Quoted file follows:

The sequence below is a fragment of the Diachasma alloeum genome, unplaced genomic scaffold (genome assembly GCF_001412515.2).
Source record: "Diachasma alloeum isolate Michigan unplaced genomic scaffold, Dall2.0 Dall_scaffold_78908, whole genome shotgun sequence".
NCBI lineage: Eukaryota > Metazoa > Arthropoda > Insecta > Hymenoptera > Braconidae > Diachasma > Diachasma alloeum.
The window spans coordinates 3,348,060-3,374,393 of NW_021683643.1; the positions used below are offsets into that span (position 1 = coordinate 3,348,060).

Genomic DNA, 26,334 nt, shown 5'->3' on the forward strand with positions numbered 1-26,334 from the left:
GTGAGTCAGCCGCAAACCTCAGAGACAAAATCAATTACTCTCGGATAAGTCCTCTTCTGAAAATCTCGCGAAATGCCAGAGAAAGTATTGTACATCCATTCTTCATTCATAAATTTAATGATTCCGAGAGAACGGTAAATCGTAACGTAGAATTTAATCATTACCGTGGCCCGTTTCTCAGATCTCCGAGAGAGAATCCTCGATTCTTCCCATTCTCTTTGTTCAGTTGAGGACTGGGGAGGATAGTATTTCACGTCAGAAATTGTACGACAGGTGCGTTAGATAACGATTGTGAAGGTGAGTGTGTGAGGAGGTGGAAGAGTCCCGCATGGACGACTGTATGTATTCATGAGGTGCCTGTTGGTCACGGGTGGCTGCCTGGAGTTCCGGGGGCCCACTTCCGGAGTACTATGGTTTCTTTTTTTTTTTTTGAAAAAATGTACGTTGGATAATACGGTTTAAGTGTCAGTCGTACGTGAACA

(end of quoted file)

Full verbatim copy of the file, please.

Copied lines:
The sequence below is a fragment of the Diachasma alloeum genome, unplaced genomic scaffold (genome assembly GCF_001412515.2).
Source record: "Diachasma alloeum isolate Michigan unplaced genomic scaffold, Dall2.0 Dall_scaffold_78908, whole genome shotgun sequence".
NCBI lineage: Eukaryota > Metazoa > Arthropoda > Insecta > Hymenoptera > Braconidae > Diachasma > Diachasma alloeum.
The window spans coordinates 3,348,060-3,374,393 of NW_021683643.1; the positions used below are offsets into that span (position 1 = coordinate 3,348,060).

Genomic DNA, 26,334 nt, shown 5'->3' on the forward strand with positions numbered 1-26,334 from the left:
GTGAGTCAGCCGCAAACCTCAGAGACAAAATCAATTACTCTCGGATAAGTCCTCTTCTGAAAATCTCGCGAAATGCCAGAGAAAGTATTGTACATCCATTCTTCATTCATAAATTTAATGATTCCGAGAGAACGGTAAATCGTAACGTAGAATTTAATCATTACCGTGGCCCGTTTCTCAGATCTCCGAGAGAGAATCCTCGATTCTTCCCATTCTCTTTGTTCAGTTGAGGACTGGGGAGGATAGTATTTCACGTCAGAAATTGTACGACAGGTGCGTTAGATAACGATTGTGAAGGTGAGTGTGTGAGGAGGTGGAAGAGTCCCGCATGGACGACTGTATGTATTCATGAGGTGCCTGTTGGTCACGGGTGGCTGCCTGGAGTTCCGGGGGCCCACTTCCGGAGTACTATGGTTTCTTTTTTTTTTTTTGAAAAAATGTACGTTGGATAATACGGTTTAAGTGTCAGTCGTACGTGAACA